The picking of Northland's multimillion-dollar kiwifruit crop has begun with excellent quantity and quality being reported by growers in what could be a record season.

Orchards in the region on average produce about three and a half million trays of fruit a year which is worth $40 million but with this season's good crop that could be boosted to $50m.

Northland's representative for New Zealand Kiwifruit Growers Association, Dermott Malley, said the summer weather should see large volumes of green and gold kiwifruit this year.

And early "pack out" rates indicated more fruit would make it to international markets and mean more in the pockets of growers.


"Normally there is about 10 per cent on average of the fruit that goes to be packed that does not make export grade. So far this year that's only 5 per cent, which is a significant improvement."

Mr Malley said there were fewer blemishes on the fruit because in December - when the skin was particularly delicate - there had not been any significant winds to damage the fruit.

Most picking began this week but some growers in the region had been able to take advantage of the early start last month and get a premium for their fruit.

Mr Malley said there were plenty of pickers available unlike the shortage faced by Hawke's Bay apple growers this season.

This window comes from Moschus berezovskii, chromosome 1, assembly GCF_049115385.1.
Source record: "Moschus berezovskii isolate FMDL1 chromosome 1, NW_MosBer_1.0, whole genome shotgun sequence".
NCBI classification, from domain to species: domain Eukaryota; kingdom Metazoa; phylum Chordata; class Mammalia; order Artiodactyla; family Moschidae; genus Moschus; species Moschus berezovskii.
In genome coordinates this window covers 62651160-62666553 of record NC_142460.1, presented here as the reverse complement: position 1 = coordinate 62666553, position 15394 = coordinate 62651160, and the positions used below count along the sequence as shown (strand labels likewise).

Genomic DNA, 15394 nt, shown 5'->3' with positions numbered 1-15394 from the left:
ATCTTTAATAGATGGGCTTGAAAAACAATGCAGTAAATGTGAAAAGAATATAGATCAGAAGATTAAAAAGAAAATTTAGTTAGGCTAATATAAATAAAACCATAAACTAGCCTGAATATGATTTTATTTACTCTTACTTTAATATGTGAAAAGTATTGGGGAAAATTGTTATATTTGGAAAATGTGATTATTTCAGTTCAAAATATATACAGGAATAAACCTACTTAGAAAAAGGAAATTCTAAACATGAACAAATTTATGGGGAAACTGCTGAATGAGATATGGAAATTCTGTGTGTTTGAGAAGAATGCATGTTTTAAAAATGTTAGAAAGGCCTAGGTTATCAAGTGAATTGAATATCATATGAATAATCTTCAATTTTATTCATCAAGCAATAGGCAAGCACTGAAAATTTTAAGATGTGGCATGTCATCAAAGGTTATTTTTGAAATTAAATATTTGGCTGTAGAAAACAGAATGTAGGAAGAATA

In the week starting May 7 the first load of kiwifruit to leave the region via ship, rather than being trucked south to the Port of Tauranga, will sail from Northport at Marsden Pt.

About 40 refrigerated containers will be loaded and shipped to Singapore with some then heading for Japanese and Chinese markets from there.

It is a new service called "Kiwi Express" and Zespri shipping manager Mike Knowles said there had been interest from other Northland based industries to export their products too.

The ship will be docking every fortnight and initially run until the end of the kiwifruit season in late August.

He said the Marsden Pt option would significantly lower transport costs. Currently kiwifruit is trucked from Kerikeri to Auckland, before being loaded on to rail and taken to the Port of Tauranga to be distributed overseas.

Kiwifruit division manager for Huanui Orchard, John McIntosh, said picking gangs had begun stripping vines at a block at Kauri yesterday.

And while it was only the second season the block had been producing the Sungold fruit, it was of a high quality.

Many Northland growers are in their second season of "growing gold" after converting because of the threat of the PSA virus.

He reported no trouble getting staff to pick the crop, with backpackers on a waiting list.

Nationally Zespri are expecting this year's crop to exceed last year's by about 20 million trays or 70,000 tonnes.

The company has predicted sales will exceed $2 billion for the current season, with official sales figures to be announced in May.